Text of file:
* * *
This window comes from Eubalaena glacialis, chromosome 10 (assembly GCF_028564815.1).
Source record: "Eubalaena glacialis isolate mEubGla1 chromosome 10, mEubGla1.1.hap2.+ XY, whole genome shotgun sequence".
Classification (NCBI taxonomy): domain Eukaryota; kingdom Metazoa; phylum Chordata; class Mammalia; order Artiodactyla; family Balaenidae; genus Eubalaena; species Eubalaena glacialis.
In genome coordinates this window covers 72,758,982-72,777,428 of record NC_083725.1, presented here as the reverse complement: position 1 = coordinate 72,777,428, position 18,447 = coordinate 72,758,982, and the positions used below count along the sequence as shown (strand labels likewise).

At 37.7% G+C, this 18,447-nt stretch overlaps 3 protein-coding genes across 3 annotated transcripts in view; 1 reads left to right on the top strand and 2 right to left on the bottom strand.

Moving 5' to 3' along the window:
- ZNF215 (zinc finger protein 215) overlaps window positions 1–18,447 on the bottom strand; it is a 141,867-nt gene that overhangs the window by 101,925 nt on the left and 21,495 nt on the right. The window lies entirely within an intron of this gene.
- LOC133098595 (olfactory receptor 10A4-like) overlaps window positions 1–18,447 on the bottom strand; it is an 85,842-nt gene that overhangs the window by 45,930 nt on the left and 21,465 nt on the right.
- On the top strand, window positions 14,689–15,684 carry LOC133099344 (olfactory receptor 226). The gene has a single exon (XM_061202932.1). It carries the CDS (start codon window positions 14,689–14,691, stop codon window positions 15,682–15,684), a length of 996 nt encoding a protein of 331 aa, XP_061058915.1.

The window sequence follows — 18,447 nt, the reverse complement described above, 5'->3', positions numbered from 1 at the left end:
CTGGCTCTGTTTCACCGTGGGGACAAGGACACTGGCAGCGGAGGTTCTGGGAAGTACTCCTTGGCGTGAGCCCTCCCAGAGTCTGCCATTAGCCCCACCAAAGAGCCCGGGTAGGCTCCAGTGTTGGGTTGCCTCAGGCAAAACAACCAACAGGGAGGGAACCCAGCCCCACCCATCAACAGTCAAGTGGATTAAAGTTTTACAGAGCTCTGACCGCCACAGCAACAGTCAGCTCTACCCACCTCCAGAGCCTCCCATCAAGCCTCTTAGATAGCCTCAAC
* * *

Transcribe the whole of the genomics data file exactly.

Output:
This window comes from Eubalaena glacialis, chromosome 10 (assembly GCF_028564815.1).
Source record: "Eubalaena glacialis isolate mEubGla1 chromosome 10, mEubGla1.1.hap2.+ XY, whole genome shotgun sequence".
Classification (NCBI taxonomy): domain Eukaryota; kingdom Metazoa; phylum Chordata; class Mammalia; order Artiodactyla; family Balaenidae; genus Eubalaena; species Eubalaena glacialis.
In genome coordinates this window covers 72,758,982-72,777,428 of record NC_083725.1, presented here as the reverse complement: position 1 = coordinate 72,777,428, position 18,447 = coordinate 72,758,982, and the positions used below count along the sequence as shown (strand labels likewise).

At 37.7% G+C, this 18,447-nt stretch overlaps 3 protein-coding genes across 3 annotated transcripts in view; 1 reads left to right on the top strand and 2 right to left on the bottom strand.

Moving 5' to 3' along the window:
- ZNF215 (zinc finger protein 215) overlaps window positions 1–18,447 on the bottom strand; it is a 141,867-nt gene that overhangs the window by 101,925 nt on the left and 21,495 nt on the right. The window lies entirely within an intron of this gene.
- LOC133098595 (olfactory receptor 10A4-like) overlaps window positions 1–18,447 on the bottom strand; it is an 85,842-nt gene that overhangs the window by 45,930 nt on the left and 21,465 nt on the right.
- On the top strand, window positions 14,689–15,684 carry LOC133099344 (olfactory receptor 226). The gene has a single exon (XM_061202932.1). It carries the CDS (start codon window positions 14,689–14,691, stop codon window positions 15,682–15,684), a length of 996 nt encoding a protein of 331 aa, XP_061058915.1.

The window sequence follows — 18,447 nt, the reverse complement described above, 5'->3', positions numbered from 1 at the left end:
CTGGCTCTGTTTCACCGTGGGGACAAGGACACTGGCAGCGGAGGTTCTGGGAAGTACTCCTTGGCGTGAGCCCTCCCAGAGTCTGCCATTAGCCCCACCAAAGAGCCCGGGTAGGCTCCAGTGTTGGGTTGCCTCAGGCAAAACAACCAACAGGGAGGGAACCCAGCCCCACCCATCAACAGTCAAGTGGATTAAAGTTTTACAGAGCTCTGACCGCCACAGCAACAGTCAGCTCTACCCACCTCCAGAGCCTCCCATCAAGCCTCTTAGATAGCCTCAAC